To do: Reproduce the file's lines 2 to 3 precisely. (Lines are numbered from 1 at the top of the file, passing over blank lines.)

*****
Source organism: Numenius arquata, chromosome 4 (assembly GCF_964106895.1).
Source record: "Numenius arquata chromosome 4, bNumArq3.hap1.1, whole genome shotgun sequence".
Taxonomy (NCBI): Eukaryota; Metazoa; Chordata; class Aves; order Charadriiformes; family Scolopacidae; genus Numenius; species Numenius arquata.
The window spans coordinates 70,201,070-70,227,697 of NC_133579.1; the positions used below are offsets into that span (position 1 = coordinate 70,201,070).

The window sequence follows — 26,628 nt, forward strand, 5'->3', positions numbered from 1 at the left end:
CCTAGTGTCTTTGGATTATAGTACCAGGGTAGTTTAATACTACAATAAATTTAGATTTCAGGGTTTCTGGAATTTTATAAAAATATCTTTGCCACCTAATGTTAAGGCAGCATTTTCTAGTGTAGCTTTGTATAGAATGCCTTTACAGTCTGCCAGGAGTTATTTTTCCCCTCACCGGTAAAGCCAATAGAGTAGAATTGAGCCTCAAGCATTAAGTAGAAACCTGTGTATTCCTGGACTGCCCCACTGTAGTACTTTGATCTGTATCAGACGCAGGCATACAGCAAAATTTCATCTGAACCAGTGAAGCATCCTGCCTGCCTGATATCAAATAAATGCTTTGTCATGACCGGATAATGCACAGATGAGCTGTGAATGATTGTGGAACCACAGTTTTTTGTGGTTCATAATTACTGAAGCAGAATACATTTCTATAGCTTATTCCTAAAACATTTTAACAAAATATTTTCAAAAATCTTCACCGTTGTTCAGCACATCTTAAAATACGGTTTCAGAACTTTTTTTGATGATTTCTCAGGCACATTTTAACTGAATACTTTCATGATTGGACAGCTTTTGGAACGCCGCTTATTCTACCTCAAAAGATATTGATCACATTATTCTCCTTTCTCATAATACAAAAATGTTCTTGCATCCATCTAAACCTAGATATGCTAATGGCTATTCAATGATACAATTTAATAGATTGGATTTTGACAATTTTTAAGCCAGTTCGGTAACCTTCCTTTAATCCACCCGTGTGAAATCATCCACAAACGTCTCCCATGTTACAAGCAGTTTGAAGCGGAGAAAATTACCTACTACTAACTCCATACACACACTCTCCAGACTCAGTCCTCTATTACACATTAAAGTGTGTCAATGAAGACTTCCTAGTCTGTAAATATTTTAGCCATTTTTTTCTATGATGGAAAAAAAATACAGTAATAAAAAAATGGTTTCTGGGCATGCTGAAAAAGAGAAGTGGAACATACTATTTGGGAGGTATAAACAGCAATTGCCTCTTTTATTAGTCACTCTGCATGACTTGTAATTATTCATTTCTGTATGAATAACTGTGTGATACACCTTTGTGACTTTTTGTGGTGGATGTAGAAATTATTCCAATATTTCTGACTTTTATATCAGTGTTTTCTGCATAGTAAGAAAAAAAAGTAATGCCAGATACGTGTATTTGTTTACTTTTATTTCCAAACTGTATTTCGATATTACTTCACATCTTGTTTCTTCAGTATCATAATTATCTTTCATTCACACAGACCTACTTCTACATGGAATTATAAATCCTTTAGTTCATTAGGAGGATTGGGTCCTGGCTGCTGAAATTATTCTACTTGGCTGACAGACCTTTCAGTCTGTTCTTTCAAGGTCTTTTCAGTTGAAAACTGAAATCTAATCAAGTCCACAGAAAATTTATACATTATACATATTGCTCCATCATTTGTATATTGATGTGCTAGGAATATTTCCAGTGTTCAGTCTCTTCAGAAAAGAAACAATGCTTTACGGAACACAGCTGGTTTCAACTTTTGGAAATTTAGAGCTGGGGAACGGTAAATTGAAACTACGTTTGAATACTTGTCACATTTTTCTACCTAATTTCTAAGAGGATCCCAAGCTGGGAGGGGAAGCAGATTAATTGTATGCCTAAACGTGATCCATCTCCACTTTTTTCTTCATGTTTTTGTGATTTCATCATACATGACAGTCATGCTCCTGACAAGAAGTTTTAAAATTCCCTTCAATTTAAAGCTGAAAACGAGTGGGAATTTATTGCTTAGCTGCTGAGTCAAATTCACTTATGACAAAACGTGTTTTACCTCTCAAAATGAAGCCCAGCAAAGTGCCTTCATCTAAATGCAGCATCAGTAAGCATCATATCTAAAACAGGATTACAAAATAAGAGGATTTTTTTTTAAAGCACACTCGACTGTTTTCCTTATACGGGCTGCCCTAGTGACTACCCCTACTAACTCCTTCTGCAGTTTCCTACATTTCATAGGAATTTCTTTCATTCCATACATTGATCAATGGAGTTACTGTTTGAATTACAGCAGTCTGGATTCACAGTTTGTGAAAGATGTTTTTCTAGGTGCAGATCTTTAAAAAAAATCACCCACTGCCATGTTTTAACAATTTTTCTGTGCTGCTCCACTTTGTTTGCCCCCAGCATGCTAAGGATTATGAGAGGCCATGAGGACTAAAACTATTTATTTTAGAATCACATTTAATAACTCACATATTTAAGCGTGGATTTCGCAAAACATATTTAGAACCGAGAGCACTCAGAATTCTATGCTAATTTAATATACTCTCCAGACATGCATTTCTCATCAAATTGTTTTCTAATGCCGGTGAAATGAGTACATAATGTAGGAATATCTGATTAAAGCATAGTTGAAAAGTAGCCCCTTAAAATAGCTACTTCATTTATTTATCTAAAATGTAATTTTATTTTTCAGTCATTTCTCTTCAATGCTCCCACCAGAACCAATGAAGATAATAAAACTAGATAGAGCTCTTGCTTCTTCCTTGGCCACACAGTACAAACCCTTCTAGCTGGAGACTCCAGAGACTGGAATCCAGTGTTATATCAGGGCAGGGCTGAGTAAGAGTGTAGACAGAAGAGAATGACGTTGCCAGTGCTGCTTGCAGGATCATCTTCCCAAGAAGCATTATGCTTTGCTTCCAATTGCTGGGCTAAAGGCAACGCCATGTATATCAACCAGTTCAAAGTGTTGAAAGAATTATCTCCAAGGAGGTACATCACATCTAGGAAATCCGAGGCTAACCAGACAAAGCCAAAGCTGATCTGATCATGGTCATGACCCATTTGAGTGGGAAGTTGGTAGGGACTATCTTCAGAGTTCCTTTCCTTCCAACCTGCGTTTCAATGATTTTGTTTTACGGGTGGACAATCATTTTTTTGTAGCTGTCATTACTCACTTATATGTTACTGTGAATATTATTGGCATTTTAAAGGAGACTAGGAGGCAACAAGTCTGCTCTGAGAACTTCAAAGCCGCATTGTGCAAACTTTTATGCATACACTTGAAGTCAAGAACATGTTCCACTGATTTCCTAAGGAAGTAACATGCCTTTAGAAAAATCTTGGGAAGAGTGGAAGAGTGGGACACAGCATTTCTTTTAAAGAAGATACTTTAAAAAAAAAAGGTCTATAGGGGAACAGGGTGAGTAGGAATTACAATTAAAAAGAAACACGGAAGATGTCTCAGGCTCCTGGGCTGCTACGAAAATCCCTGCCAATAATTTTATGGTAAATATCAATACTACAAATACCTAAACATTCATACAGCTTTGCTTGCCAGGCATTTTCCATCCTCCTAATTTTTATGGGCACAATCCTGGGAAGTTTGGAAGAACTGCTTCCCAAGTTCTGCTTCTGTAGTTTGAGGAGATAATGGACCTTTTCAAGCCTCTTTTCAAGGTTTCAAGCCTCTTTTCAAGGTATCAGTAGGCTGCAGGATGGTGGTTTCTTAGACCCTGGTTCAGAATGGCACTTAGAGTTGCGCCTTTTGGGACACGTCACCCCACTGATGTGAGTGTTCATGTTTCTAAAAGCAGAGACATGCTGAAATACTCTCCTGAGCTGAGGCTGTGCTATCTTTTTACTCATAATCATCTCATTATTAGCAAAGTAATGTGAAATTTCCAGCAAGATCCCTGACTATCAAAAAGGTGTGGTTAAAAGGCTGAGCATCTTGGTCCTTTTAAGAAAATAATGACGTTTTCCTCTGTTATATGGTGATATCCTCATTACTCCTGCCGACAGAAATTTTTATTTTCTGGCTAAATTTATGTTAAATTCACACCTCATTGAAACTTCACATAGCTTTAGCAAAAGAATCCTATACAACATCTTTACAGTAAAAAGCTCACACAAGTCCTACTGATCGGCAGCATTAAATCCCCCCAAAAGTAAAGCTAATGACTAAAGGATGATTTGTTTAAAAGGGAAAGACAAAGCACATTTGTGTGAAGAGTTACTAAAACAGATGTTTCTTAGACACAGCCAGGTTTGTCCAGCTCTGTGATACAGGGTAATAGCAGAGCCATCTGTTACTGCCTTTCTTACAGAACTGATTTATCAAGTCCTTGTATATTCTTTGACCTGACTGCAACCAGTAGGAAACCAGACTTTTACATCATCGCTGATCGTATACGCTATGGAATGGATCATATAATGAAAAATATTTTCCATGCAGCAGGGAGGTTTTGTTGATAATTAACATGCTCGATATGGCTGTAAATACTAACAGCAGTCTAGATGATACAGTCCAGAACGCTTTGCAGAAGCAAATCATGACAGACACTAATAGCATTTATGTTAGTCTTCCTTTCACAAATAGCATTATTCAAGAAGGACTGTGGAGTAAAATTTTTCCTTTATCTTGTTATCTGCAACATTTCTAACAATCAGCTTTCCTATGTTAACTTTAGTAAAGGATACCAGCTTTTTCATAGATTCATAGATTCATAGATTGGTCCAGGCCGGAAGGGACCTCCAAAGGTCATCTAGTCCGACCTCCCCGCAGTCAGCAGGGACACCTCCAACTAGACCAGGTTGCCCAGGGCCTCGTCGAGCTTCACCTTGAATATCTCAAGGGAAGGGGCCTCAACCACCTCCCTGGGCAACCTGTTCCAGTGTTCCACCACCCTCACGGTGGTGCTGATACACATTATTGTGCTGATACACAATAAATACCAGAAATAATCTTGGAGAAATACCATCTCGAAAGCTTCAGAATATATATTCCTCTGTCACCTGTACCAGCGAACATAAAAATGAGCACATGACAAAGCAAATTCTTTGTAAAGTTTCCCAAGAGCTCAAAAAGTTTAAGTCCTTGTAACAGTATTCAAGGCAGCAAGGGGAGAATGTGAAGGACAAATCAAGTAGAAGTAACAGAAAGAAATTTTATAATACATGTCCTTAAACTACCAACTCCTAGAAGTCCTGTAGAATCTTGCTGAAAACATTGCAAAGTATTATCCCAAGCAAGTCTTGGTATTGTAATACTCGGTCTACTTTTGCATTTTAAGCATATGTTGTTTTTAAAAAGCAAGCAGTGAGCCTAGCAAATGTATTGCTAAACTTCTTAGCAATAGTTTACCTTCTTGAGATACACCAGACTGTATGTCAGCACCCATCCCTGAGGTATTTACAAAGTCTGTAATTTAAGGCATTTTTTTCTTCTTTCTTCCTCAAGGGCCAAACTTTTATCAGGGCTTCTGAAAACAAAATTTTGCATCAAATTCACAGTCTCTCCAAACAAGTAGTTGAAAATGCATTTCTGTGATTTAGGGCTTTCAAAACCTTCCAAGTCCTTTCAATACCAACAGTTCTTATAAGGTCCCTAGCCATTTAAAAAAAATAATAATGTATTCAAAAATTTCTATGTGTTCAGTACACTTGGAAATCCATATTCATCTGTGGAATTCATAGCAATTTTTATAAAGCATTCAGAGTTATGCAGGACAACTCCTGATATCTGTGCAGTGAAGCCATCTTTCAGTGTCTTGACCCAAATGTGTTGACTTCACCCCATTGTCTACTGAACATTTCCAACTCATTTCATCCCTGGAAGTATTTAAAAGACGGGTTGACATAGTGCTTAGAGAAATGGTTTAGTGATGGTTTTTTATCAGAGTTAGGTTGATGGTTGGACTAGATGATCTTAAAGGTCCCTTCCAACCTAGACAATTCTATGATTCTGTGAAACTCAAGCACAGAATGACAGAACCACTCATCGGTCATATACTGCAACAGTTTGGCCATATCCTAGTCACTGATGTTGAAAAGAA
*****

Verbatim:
Source record: "Numenius arquata chromosome 4, bNumArq3.hap1.1, whole genome shotgun sequence".
Taxonomy (NCBI): Eukaryota; Metazoa; Chordata; class Aves; order Charadriiformes; family Scolopacidae; genus Numenius; species Numenius arquata.